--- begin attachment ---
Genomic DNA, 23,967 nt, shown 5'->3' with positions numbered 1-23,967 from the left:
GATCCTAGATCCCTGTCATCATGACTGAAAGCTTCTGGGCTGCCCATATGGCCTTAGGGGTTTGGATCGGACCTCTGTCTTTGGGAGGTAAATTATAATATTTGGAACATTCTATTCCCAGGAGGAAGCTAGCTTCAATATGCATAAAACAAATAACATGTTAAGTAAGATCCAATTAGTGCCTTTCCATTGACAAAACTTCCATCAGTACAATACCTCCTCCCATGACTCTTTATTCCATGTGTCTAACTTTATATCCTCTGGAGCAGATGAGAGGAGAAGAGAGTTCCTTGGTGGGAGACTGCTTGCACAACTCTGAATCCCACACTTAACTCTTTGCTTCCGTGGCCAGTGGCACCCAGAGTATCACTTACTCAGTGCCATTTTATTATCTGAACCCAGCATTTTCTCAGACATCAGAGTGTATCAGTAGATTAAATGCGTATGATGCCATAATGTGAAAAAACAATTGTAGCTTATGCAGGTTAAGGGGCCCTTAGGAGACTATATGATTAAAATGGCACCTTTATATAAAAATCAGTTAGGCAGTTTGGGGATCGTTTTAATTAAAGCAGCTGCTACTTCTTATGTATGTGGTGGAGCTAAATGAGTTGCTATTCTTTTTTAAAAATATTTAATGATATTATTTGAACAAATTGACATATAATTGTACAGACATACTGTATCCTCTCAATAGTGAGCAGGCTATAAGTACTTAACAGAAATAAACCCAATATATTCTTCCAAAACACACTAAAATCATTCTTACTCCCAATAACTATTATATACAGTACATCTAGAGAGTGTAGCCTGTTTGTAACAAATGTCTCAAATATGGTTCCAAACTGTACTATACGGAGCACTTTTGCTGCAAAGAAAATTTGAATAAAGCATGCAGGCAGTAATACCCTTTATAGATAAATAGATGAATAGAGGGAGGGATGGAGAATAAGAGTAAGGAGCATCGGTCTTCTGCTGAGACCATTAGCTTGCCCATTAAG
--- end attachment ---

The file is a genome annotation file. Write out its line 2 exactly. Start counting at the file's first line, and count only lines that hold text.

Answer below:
GATCCTAGATCCCTGTCATCATGACTGAAAGCTTCTGGGCTGCCCATATGGCCTTAGGGGTTTGGATCGGACCTCTGTCTTTGGGAGGTAAATTATAATATTTGGAACATTCTATTCCCAGGAGGAAGCTAGCTTCAATATGCATAAAACAAATAACATGTTAAGTAAGATCCAATTAGTGCCTTTCCATTGACAAAACTTCCATCAGTACAATACCTCCTCCCATGACTCTTTATTCCATGTGTCTAACTTTATATCCTCTGGAGCAGATGAGAGGAGAAGAGAGTTCCTTGGTGGGAGACTGCTTGCACAACTCTGAATCCCACACTTAACTCTTTGCTTCCGTGGCCAGTGGCACCCAGAGTATCACTTACTCAGTGCCATTTTATTATCTGAACCCAGCATTTTCTCAGACATCAGAGTGTATCAGTAGATTAAATGCGTATGATGCCATAATGTGAAAAAACAATTGTAGCTTATGCAGGTTAAGGGGCCCTTAGGAGACTATATGATTAAAATGGCACCTTTATATAAAAATCAGTTAGGCAGTTTGGGGATCGTTTTAATTAAAGCAGCTGCTACTTCTTATGTATGTGGTGGAGCTAAATGAGTTGCTATTCTTTTTTAAAAATATTTAATGATATTATTTGAACAAATTGACATATAATTGTACAGACATACTGTATCCTCTCAATAGTGAGCAGGCTATAAGTACTTAACAGAAATAAACCCAATATATTCTTCCAAAACACACTAAAATCATTCTTACTCCCAATAACTATTATATACAGTACATCTAGAGAGTGTAGCCTGTTTGTAACAAATGTCTCAAATATGGTTCCAAACTGTACTATACGGAGCACTTTTGCTGCAAAGAAAATTTGAATAAAGCATGCAGGCAGTAATACCCTTTATAGATAAATAGATGAATAGAGGGAGGGATGGAGAATAAGAGTAAGGAGCATCGGTCTTCTGCTGAGACCATTAGCTTGCCCATTAAG